For the first time South London Anti-Fascists decided to take a stall at Lewisham People’s Day, the community festival of the London borough of Lewisham. An estimated 20,000 visited over the course of the day, helped in no small part by the weather.
We were delighted with the response to the stall and spoke to a number of people from varied backgrounds, including young people directly affected by stop and search as well as teachers and youth workers concerned about those they work with and care for. One particularly encouraging exchange was with a teacher from a local secondary school who was keen to take a large quantity of stop and search know your rights cards produced by Newham Monitoring Project back to her school for the new term. We hope to have contact with the school in the future and to do all we can to help with these sorts of enquiries. In another case, a coach from a youth Basketball team approached the stall - again with great interest in the stop and search materials. He told us how his players regularly encounter police stop and account and stop and search at 5 am as they make their way to training. It is unfortunately something that has become a daily nuisance in their lives.
It wasn’t just the information on stop and search that peaked people’s interest however; a large number of people read the posters from the Anti-Raids Network that were at the front of our stall. Many expressed their surprise at the rights people actually have when approached by UKBA/Immigration Enforcement Officers.The stall seemed to attract more people towards the end of the afternoon as the demographic of the crowd became younger and was a good lesson for us for future years, of which we hope there will be many. The increased interest in our stall towards the end of the day also seemed to be influenced by word of mouth as enthusiastic members of the public approached us to find out more or tell us of other community events that we should attend.
Saturday was a decent success and something that all those present agreed to do far more of in the future. Spreading information into the local community is certainly a priority and this felt like a really good way of doing this. It is also important to acknowledge organisations that provided materials used on the day including the Anti-Raids Network, Newham Monitoring Project, London Campaign Against Police and State Violence and Freedom Bookshop. The high quality of the resources we were able to distribute was a massive reason for the success we enjoyed.
From our friends in the North: London Antifascists
London Anti Fascists are organising to oppose the fascist South East Alliance march in Cricklewood on the 14th June. The south east alliance are a rag tag bunch of racists and fascists who contain ex-BNP and EDL members, and have a history of violent and racist behaviour.
They are coming to protest against the Muslim Brotherhood of Egypt who have their offices in Cricklewood.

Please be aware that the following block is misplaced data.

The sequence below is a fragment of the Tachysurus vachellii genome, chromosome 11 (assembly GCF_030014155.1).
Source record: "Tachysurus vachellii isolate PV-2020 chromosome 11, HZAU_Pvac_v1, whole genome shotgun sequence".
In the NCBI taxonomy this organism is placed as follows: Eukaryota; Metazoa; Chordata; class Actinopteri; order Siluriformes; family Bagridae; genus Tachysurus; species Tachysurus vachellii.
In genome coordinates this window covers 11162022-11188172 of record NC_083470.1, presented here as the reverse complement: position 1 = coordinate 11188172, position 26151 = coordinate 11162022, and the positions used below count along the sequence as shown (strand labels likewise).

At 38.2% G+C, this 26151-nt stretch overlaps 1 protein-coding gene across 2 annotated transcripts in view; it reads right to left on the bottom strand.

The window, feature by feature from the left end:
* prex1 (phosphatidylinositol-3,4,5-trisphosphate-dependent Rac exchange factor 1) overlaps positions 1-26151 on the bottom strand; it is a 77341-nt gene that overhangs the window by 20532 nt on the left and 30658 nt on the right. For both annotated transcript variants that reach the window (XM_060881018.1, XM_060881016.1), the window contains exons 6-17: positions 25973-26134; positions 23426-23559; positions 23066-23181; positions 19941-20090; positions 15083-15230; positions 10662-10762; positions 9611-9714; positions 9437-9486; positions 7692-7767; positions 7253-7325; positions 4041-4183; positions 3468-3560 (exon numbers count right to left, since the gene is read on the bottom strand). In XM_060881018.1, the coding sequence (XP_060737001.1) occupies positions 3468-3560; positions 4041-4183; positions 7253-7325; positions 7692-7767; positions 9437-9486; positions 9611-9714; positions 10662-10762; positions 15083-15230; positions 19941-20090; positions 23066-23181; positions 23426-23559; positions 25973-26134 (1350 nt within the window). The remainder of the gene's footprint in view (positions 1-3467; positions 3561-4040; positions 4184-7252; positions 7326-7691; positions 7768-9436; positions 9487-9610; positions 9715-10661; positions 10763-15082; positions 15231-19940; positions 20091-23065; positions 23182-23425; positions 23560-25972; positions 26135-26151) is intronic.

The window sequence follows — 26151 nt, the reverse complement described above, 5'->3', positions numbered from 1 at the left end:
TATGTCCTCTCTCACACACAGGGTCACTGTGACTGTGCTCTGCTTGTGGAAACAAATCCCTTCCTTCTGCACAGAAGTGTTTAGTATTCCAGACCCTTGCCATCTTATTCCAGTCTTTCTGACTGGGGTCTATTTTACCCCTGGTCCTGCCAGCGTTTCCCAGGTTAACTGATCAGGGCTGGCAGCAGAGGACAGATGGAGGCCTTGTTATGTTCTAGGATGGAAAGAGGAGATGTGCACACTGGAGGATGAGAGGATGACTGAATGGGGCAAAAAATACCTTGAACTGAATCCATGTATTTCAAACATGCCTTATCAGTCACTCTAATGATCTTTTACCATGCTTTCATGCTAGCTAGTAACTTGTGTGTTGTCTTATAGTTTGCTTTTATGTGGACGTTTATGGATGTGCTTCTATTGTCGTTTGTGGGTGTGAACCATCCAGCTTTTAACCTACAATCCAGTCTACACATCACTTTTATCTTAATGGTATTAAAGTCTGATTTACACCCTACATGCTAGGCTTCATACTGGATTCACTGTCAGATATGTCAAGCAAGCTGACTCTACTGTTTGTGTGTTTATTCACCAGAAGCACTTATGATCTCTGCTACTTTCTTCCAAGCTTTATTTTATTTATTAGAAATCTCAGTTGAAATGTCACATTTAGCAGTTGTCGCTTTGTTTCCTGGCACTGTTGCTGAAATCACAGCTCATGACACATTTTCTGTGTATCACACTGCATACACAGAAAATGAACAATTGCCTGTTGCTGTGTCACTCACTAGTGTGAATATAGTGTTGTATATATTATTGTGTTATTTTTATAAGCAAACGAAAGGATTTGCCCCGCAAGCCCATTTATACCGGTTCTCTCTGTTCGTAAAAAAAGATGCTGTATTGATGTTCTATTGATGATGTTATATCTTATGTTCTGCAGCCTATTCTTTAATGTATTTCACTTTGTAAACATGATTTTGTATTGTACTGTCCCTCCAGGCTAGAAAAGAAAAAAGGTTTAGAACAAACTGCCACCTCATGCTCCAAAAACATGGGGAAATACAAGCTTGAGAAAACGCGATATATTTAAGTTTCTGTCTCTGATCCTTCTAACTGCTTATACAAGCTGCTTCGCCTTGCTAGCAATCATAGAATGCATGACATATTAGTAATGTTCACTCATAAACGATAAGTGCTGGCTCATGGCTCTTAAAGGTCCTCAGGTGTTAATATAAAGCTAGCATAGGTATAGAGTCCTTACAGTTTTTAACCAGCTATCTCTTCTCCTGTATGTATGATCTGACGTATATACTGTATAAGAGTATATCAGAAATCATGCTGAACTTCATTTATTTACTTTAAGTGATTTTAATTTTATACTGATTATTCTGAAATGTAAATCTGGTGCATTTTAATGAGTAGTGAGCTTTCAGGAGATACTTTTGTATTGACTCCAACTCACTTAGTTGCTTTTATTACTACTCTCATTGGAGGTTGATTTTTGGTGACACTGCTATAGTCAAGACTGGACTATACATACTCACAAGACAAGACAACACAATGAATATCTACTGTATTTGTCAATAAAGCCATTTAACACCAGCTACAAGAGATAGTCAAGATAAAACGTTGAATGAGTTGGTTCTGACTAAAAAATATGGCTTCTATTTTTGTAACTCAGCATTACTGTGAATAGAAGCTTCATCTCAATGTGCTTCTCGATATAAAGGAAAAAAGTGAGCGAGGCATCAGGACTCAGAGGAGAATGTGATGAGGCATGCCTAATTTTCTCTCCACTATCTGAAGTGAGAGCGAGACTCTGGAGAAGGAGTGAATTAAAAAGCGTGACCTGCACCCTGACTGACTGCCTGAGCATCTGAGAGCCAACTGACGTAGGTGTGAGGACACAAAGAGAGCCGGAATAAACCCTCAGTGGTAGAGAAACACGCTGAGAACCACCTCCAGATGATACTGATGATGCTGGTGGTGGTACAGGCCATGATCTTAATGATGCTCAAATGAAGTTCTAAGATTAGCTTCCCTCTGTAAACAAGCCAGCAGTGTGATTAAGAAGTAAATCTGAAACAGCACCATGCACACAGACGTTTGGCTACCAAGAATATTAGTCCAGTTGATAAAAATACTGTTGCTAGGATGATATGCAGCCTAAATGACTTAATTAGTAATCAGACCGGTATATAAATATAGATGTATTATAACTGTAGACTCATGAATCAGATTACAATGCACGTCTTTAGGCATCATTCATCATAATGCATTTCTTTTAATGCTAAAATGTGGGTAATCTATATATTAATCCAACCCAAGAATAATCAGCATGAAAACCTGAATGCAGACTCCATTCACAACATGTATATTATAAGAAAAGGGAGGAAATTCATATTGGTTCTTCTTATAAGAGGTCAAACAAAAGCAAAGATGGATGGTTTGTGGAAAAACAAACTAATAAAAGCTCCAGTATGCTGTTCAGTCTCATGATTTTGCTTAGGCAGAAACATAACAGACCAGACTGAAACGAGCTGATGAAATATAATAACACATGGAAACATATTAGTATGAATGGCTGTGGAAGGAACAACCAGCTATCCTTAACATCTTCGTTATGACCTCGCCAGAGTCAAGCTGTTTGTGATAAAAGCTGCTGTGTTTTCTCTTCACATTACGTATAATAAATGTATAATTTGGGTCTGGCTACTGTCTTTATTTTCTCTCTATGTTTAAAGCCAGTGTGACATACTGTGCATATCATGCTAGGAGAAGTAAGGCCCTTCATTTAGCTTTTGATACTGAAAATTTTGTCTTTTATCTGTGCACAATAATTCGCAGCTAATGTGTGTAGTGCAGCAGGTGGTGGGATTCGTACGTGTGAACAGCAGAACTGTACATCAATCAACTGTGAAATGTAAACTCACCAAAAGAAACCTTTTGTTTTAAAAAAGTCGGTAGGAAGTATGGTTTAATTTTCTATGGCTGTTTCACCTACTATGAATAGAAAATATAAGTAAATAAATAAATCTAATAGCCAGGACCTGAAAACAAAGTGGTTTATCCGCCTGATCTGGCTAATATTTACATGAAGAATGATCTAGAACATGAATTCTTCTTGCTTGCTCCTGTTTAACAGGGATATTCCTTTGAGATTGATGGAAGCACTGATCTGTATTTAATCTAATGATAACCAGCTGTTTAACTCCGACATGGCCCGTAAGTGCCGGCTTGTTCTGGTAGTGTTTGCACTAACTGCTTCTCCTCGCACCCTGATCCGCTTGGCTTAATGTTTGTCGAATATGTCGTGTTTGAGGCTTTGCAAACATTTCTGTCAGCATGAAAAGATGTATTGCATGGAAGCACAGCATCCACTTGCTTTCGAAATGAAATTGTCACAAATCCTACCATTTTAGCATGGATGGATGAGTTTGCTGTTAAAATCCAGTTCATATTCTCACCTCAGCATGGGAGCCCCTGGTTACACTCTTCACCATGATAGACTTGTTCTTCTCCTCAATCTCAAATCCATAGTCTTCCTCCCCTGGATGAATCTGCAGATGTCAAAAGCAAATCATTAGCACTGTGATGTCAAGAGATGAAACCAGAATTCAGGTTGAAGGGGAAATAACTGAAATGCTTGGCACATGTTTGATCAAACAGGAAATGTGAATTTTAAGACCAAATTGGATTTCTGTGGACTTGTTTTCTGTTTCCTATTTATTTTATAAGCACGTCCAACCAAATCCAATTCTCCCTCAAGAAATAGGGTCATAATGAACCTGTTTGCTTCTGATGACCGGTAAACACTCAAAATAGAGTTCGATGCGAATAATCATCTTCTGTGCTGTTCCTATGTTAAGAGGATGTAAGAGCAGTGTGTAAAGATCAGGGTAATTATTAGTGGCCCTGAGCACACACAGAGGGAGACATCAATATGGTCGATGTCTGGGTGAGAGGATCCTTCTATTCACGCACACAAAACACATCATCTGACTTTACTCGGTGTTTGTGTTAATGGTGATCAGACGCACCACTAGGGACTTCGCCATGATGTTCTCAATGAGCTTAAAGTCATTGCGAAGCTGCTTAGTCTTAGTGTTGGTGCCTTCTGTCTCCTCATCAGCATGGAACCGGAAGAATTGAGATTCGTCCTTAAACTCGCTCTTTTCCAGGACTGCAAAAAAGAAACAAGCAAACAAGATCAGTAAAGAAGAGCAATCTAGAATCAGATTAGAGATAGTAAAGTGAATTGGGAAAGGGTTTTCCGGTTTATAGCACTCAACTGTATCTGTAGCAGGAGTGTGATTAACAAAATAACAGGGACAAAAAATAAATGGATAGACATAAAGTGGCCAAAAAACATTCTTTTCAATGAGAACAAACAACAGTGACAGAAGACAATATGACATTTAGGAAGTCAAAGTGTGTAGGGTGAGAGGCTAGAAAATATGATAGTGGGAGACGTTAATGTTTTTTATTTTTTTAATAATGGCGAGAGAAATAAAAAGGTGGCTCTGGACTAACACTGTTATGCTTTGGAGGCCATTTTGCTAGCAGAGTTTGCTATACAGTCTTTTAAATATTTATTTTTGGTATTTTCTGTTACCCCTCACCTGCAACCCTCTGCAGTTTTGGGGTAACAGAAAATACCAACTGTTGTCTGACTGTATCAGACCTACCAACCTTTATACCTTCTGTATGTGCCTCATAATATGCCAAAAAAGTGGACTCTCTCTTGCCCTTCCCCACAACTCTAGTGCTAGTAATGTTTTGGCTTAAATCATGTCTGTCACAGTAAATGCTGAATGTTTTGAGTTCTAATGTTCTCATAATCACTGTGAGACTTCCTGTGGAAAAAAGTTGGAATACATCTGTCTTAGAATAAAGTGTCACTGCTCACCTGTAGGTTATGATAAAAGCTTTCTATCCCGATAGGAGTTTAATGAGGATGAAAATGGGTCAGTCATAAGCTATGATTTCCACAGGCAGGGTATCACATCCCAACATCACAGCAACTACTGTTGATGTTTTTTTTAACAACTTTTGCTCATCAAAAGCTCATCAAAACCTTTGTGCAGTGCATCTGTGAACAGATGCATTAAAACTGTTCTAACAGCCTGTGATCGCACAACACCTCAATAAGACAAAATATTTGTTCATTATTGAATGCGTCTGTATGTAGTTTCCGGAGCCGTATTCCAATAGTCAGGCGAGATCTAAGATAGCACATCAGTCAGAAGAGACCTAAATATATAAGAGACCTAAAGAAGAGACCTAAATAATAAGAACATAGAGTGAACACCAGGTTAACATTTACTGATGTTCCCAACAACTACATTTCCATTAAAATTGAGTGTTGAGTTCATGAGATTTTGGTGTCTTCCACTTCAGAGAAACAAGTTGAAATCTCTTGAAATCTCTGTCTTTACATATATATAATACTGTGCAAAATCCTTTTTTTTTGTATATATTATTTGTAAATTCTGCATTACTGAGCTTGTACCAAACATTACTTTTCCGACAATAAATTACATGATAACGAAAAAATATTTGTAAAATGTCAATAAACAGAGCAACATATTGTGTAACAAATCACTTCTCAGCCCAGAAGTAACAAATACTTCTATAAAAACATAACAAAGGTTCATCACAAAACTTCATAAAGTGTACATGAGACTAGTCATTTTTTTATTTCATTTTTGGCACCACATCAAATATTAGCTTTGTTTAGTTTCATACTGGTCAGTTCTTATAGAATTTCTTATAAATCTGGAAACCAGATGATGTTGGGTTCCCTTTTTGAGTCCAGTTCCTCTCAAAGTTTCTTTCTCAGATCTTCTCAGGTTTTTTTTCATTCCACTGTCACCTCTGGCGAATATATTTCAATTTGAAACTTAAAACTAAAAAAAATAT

While we have no time for the reactionary and right wing ideas of the Muslim Brotherhood, they are not the ones intending to march down our streets shouting racist abuse at any one they see as different, be they Black, Asian, Muslim or Irish.
We oppose both the racism of these neo-fascist groups trying to divide our community and the institutional racism of the state and police in NW London.
Join us on the streets to show Cricklewood unites against racist bigots.
See the Rogue’s gallery of SEA dickheads here: http://londonantifascists.wordpress.com/2014/06/07/revealed-the-gang-of-racists-and-fascist-thugs-that-are-attending-the-south-east-alliance-march-in-cricklewood/
Lambeth College UCU are on an indefinite strike over the management trying to impose new contracts which would drastically increase working hours and duties, cut holiday and sick pay, and worsen other working
conditions. Hackney Community College are balloting for strike over yet
another round of redundancies. Several other further education colleges
in London are preparing for industrial disputes.
Cuts to funding for those colleges are seriously affecting their ability to serve communities in which they are based. Especially in the English for Speakers of Other Languages (ESOL) provision one can see who is the most affected by those changes. The recipients of basic English classes are mostly migrants, often refuges from countries ravaged by war or poverty; Eritrea, Congo, Somalia or Kosovo to name a few. Those classes are increasingly replaced with short courses which students are forced by Job Centre Plus (JCP) to attend. Their benefits can be cut if they turn up late even once.
Opposition to those changes has been strong from the beginning; from the teachers through the Action for ESOL campaign and from the campaigners against cuts to welfare. The attack on working conditions of teachers and the imposition of benefit sanctions through JCP courses are strongly connected.
On one hand, teachers refuse to participate in the sanctions regime both collectively and individually. On the other hand, this refusal can be detrimental to their ability to take action; striking workers are allowing and not trying to stop JCP classes from continuing to take place in Lambeth College, as they understand the severe consequences they would face. The attack on working conditions is as much about the cuts as it is about disciplining the workforce, creating conditions where they can’t refuse to teach courses they morally object to.
The most dangerous form of racism is the structural racism of the state.
It takes many forms: growth the detention regime, increase of racial
harassment from the border agency and the police but also attack on the living conditions of multi-ethnic working class communities. Cuts to
further education and especially ESOL teaching are a part of that. The
struggle of workers in those colleges should be actively supported by
anti-fascists. Hackney College teachers are holding a demo against cuts
this Saturday 7th June at 12PM. Lambeth College are on strike every
weekday and need support on pickets on all their sites in Brixton,
Clapham and Vauxhall.
Support Lambeth College Strike also by:
- Going to the Fundraiser at the Bread & Roses in Clapham tonight at 7:30pm. FB event: https://www.facebook.com/events/1420328904920210/